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Under the current Health and Safety in Employment Act 1992, commercial landlords owe health and safety duties where they own a building which is used as a workplace. These duties apply whether the building is used for their own business or leased to another employer. There are further duties for owners of any type of leased property when their employees are on site (e.g. repairing issues or installing new fixtures).
The new Health and Safety at Work Act comes into force in April 2016. This legislation will add a number of new features to the health and safety landscape, which landlords will need to consider.
The new Act has a broader definition of who owes the primary duty from just “employers” to “Persons Conducting a Business or Undertaking (PCBUs)”. A landlord investing in and owning/leasing properties will almost certainly be a PCBU, whether it has employees or not. This means that a landlord must ensure, so far as is reasonably practicable, the health and safety of its workers (this includes subcontractors carrying out repairs / maintenance) and people who may be put at risk as a result of leasing a property. There are now prescriptive steps which a PCBU has to follow to comply with this duty.
There are also further duties for PCBUs who manage or control a workplace, or control, install or supply fittings, fixtures or plant at that workplace. If you own a commercial building that is being leased with fixtures/fit-out already in place then you will owe duties in respect of those items.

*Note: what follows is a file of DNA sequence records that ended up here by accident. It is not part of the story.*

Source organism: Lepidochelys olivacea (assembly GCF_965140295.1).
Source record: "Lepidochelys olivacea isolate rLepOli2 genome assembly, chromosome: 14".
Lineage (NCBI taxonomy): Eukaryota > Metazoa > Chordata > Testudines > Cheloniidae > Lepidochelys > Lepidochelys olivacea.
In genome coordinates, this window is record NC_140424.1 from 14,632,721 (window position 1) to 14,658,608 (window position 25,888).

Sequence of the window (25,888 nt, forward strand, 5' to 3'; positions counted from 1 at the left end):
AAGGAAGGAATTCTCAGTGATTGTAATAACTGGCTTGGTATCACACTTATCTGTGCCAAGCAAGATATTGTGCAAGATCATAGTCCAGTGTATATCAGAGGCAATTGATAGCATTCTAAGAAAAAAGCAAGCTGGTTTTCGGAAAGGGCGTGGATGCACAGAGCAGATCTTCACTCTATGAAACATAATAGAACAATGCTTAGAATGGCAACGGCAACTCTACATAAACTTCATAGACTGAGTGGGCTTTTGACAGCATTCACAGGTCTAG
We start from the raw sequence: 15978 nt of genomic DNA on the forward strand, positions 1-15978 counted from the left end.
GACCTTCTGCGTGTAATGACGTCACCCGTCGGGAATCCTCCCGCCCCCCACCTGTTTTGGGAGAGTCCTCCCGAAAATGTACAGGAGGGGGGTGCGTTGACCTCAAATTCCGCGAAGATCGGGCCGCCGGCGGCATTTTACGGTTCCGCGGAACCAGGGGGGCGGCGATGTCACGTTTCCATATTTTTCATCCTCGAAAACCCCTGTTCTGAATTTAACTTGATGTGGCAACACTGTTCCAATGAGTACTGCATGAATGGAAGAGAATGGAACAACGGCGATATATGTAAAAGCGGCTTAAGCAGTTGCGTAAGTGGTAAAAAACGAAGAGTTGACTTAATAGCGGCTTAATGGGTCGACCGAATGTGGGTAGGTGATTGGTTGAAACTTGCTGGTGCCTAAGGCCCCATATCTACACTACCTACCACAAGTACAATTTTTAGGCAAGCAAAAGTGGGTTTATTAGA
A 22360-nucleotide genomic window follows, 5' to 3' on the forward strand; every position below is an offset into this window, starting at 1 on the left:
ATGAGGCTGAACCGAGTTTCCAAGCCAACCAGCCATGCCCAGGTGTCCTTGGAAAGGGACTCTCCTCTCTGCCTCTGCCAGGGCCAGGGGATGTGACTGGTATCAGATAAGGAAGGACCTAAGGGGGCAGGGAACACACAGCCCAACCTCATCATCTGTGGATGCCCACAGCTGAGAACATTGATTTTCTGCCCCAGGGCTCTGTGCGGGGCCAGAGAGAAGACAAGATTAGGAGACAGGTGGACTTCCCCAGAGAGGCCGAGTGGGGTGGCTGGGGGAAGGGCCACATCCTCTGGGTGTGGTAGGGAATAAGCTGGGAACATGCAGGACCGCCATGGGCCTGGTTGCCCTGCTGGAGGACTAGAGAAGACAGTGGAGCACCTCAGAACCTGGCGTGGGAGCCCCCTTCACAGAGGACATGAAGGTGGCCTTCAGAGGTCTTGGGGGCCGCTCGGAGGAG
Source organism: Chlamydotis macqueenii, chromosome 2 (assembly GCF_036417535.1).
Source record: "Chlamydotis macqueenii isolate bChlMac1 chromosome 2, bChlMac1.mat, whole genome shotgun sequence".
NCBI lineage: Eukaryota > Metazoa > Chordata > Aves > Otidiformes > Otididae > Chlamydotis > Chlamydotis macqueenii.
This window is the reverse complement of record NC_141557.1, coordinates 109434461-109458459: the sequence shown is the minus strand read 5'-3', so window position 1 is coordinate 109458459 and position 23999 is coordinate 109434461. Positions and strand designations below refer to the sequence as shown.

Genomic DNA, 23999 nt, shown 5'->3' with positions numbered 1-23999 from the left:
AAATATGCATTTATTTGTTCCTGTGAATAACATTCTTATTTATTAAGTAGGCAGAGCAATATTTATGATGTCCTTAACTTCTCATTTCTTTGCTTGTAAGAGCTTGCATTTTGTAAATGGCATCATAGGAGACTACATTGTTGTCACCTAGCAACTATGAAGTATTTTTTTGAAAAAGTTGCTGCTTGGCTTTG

What about my tenants?
A landlord cannot contract out of its health and safety duties, but that does not mean that the tenant has no duties at all. The new Act is clear that more than one PCBU can owe the same duty at the same time. Further, the Act specifies that both the landlord and the tenant have to consult and cooperate with each other in respect of that duty.
It is important to note that a PCBU only owes a duty to the extent that it has the ability to influence or control that matter. For a commercial tenancy, landlords will likely avoid duties in respect of most day-to-day operation of the tenant’s business. However, there are a few easy steps landlords can take to ensure they comply with their duties.
What can I do?
The best starting point is to have a comprehensive health and safety programme for each building you own, which sets up a process to ensure compliance (with a minimum of administration time and cost). This programme should cover the risks and hazards involved with employees/contractors who manage or repair the property, and general property risks like unfenced cliffs or ponds, earthquake risks or other maintenance issues.
We also recommend including a good health and safety clause in your leases. This clause will enable you to take all the steps necessary to comply with your duties, including gathering important information from your tenants and defining what matters the tenant agrees to cover. A good example is a faulty fitting or fixture causing a hazard. The lease may provide that the tenant has to pay for the repair, but the landlord should ensure that the tenant takes those steps promptly to mitigate the risk of the fault.
We suggest that commercial landlords ask for a copy of their tenant’s health and safety programme and arrange for regular reporting. This is to ensure that the tenant is taking appropriate steps to reduce risks and hazards, particularly in relation to the building and its fixtures.
The senior management of the landlord (or the person in control if not a company) has new due diligence duties. These duties require periodic consideration of specific issues and should be clearly documented. We recommend that senior people take specific advice on this duty as it cannot be delegated to others.
The information contained in this publication is of a general nature and is not intended as legal advice. It is important that you seek legal advice that is specific to your circumstances.
All rights reserved © Jackson Russell 2016
Glenn Finnigan, PARTNER
Darryl King, PARTNER
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